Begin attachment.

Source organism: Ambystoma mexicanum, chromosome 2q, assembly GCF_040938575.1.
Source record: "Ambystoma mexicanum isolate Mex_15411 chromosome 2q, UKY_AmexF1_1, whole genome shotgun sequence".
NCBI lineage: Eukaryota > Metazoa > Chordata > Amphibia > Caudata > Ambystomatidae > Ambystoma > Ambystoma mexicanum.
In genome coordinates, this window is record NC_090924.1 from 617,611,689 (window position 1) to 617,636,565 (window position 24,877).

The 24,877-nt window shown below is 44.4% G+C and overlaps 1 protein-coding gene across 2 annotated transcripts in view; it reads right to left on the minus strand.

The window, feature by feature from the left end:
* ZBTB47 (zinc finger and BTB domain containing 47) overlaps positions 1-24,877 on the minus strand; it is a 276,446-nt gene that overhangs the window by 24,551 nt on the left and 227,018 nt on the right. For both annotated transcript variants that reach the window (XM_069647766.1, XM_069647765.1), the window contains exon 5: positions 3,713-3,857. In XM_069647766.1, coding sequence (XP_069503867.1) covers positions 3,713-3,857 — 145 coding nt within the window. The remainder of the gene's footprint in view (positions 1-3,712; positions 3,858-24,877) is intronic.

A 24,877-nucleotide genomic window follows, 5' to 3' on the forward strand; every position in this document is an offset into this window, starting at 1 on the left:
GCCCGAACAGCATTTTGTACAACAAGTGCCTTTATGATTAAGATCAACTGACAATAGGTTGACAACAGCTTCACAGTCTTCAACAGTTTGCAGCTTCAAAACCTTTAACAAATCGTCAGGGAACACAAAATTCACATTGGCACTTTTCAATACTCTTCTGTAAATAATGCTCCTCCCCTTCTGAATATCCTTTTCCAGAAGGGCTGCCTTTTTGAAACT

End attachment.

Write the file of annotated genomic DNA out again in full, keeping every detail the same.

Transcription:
Source organism: Ambystoma mexicanum, chromosome 2q, assembly GCF_040938575.1.
Source record: "Ambystoma mexicanum isolate Mex_15411 chromosome 2q, UKY_AmexF1_1, whole genome shotgun sequence".
NCBI lineage: Eukaryota > Metazoa > Chordata > Amphibia > Caudata > Ambystomatidae > Ambystoma > Ambystoma mexicanum.
In genome coordinates, this window is record NC_090924.1 from 617,611,689 (window position 1) to 617,636,565 (window position 24,877).

The 24,877-nt window shown below is 44.4% G+C and overlaps 1 protein-coding gene across 2 annotated transcripts in view; it reads right to left on the minus strand.

The window, feature by feature from the left end:
* ZBTB47 (zinc finger and BTB domain containing 47) overlaps positions 1-24,877 on the minus strand; it is a 276,446-nt gene that overhangs the window by 24,551 nt on the left and 227,018 nt on the right. For both annotated transcript variants that reach the window (XM_069647766.1, XM_069647765.1), the window contains exon 5: positions 3,713-3,857. In XM_069647766.1, coding sequence (XP_069503867.1) covers positions 3,713-3,857 — 145 coding nt within the window. The remainder of the gene's footprint in view (positions 1-3,712; positions 3,858-24,877) is intronic.

A 24,877-nucleotide genomic window follows, 5' to 3' on the forward strand; every position in this document is an offset into this window, starting at 1 on the left:
GCCCGAACAGCATTTTGTACAACAAGTGCCTTTATGATTAAGATCAACTGACAATAGGTTGACAACAGCTTCACAGTCTTCAACAGTTTGCAGCTTCAAAACCTTTAACAAATCGTCAGGGAACACAAAATTCACATTGGCACTTTTCAATACTCTTCTGTAAATAATGCTCCTCCCCTTCTGAATATCCTTTTCCAGAAGGGCTGCCTTTTTGAAACT